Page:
Managing player engagement is an important problem in the video game industry, as many games generate revenue via subscription models and microtransactions. We consider a class of online video games whereby players are repeatedly matched by the game to compete against one another. Players have different skill levels which affect the outcomes of matches, and the win-loss record influence their willingness to remain engaged. The goal is to maximize the overall player engagement over time by optimizing the dynamic matchmaking strategy. We propose a general but tractable framework to solve this problem, which can be formulated as an infinite linear program. We then focus on a stylized model where there are two skill levels and players churn only when they experience a losing streak. The optimal policy always matches as many low-skilled players who are not at risk of churning to high-skilled players who are one loss away from churning. In some scenarios when there are too many low-skilled players, high-skilled players are also matched to low-skilled players that are at risk of churning.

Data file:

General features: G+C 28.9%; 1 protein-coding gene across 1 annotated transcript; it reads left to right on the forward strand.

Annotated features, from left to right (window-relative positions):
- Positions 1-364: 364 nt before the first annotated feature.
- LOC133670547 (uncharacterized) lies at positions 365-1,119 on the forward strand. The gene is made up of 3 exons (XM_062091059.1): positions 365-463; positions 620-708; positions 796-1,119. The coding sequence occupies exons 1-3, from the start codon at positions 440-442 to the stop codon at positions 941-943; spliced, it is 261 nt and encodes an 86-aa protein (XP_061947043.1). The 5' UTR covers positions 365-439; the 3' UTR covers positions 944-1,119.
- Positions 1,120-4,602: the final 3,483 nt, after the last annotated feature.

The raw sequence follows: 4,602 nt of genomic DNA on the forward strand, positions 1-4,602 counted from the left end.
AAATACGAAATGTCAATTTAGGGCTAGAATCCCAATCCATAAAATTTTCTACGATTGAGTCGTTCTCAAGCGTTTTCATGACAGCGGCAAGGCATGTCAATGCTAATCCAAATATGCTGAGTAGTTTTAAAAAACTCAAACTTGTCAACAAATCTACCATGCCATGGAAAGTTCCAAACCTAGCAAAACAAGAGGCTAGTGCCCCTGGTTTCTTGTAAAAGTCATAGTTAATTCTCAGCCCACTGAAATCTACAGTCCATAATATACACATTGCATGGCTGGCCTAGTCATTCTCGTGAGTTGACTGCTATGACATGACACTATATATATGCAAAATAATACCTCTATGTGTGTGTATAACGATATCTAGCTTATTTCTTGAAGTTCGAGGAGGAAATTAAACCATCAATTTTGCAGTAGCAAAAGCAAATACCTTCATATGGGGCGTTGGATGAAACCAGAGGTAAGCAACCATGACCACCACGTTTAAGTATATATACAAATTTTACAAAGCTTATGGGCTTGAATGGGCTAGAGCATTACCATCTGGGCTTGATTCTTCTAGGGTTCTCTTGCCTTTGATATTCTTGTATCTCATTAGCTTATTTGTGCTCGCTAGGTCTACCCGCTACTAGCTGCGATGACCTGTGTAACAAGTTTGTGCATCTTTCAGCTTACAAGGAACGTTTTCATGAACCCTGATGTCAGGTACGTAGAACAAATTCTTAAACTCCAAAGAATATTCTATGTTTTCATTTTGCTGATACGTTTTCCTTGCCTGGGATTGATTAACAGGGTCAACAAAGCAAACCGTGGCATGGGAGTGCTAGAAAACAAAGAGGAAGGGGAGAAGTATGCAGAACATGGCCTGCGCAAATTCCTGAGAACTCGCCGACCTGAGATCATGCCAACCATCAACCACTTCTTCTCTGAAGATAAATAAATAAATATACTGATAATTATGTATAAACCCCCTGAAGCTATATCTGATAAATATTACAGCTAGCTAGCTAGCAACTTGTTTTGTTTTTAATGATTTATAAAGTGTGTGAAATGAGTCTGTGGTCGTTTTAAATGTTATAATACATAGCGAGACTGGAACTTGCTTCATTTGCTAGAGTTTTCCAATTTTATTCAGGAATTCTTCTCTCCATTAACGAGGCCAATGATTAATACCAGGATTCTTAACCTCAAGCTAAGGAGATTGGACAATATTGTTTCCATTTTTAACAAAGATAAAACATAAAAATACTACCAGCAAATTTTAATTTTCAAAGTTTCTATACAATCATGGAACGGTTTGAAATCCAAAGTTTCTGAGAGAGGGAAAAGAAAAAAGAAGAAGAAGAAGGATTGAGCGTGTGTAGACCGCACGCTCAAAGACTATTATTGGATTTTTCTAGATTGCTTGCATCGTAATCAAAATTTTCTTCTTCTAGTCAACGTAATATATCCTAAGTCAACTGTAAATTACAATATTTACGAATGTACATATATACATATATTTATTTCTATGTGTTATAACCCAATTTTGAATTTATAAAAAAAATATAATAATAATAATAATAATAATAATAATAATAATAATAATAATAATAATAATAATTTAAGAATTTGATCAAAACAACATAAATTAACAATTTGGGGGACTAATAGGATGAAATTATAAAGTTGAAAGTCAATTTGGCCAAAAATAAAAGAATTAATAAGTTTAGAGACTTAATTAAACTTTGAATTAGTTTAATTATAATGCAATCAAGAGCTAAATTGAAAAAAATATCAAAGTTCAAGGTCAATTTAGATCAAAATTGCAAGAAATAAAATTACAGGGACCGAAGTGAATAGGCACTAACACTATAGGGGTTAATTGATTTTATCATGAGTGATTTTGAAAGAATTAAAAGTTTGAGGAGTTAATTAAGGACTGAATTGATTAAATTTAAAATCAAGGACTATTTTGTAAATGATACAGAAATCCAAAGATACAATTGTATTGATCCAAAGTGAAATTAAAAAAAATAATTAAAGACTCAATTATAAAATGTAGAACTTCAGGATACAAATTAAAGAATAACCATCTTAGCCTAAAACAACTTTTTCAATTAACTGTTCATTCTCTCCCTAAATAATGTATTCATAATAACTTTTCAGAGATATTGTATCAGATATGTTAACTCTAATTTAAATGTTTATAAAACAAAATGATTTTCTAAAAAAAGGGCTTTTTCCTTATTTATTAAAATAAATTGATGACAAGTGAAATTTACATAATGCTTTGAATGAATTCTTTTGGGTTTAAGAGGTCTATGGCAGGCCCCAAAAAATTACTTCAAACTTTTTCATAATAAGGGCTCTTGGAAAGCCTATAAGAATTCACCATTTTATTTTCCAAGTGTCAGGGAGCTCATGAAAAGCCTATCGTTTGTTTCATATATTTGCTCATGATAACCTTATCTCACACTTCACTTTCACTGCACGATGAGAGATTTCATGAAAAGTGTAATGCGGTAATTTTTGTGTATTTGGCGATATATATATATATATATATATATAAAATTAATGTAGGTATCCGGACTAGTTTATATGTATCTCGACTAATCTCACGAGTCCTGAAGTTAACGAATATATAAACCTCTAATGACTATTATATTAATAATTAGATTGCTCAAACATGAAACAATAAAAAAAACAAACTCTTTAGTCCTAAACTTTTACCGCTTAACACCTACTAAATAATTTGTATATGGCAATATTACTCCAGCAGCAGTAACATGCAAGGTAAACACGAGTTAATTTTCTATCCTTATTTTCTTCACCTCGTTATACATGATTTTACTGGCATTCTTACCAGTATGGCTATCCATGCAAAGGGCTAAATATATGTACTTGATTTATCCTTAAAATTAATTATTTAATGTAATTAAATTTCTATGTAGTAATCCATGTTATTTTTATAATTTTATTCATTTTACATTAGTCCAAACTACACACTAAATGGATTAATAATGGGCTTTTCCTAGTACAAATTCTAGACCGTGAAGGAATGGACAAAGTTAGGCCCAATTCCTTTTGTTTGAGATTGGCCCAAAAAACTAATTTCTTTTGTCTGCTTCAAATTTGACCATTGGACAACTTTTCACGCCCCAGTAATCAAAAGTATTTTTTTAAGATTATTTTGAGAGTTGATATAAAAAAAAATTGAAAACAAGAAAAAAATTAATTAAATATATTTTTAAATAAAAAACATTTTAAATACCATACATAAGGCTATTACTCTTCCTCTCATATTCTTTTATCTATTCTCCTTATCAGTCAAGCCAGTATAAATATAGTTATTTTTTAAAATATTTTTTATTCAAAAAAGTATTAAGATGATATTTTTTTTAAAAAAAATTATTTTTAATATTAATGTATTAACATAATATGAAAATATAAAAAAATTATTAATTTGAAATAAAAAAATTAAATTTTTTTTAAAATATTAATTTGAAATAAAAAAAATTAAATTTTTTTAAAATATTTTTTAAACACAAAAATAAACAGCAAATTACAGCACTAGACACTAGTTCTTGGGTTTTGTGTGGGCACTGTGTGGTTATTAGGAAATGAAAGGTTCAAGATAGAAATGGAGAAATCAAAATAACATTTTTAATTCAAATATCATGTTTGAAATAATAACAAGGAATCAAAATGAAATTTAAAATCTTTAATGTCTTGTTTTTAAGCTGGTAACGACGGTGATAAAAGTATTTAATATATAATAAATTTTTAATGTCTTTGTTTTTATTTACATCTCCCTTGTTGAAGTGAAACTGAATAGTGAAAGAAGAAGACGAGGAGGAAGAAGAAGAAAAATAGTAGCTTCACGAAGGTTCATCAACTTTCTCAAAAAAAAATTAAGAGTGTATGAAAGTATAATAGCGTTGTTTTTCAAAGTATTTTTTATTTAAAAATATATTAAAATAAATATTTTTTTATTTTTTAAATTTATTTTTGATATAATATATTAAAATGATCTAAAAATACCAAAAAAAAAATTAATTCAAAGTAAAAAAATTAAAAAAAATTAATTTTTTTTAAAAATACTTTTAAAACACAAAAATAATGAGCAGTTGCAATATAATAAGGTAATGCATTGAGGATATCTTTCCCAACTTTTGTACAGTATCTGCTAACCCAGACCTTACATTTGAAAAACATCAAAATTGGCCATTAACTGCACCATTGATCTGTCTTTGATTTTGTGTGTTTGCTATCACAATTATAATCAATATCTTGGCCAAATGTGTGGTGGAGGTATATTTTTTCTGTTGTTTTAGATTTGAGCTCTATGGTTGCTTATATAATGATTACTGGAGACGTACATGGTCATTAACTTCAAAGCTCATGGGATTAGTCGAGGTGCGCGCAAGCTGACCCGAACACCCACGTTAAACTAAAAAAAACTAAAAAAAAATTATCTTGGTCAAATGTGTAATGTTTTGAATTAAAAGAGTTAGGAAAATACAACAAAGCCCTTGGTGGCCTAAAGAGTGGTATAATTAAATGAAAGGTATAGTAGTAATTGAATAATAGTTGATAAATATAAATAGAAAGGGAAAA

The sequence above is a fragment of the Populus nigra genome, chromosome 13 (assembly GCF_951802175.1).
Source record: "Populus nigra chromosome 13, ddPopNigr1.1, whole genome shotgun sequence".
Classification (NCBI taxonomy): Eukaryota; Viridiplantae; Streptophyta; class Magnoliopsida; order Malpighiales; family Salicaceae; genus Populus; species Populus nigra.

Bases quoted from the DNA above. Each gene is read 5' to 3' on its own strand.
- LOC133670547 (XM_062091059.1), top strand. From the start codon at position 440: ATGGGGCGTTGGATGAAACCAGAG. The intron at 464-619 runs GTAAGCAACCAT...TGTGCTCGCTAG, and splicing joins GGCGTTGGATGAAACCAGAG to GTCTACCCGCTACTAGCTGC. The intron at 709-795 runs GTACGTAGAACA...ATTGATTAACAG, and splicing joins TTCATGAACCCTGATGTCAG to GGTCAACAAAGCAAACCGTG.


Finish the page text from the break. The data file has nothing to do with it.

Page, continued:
Regarding the power of the optimal policy, we compare it to the industry status quo that matches players with the same skill level together (skill-based matchmaking). We prove the benefit of optimizing the matchmaking system grows exponentially with the number of skill levels. We then use our framework to analyze two common but controversial interventions to increase engagement: adding AI bots and a pay-to-win system. We show that optimal matchmaking may reduce the number of bots needed significantly without loss of engagement. The pay-to-win system can influence player engagement positively when the majority of players are low-skilled. Surprisingly, even non-paying low-skilled players may be better off in some scenarios. Finally, we conduct a case study with real data from an online chess platform. We show the optimal policy can improve engagement by 4-6% or reducing the percentage of bot players by 15% in comparison to skill-based matchmaking.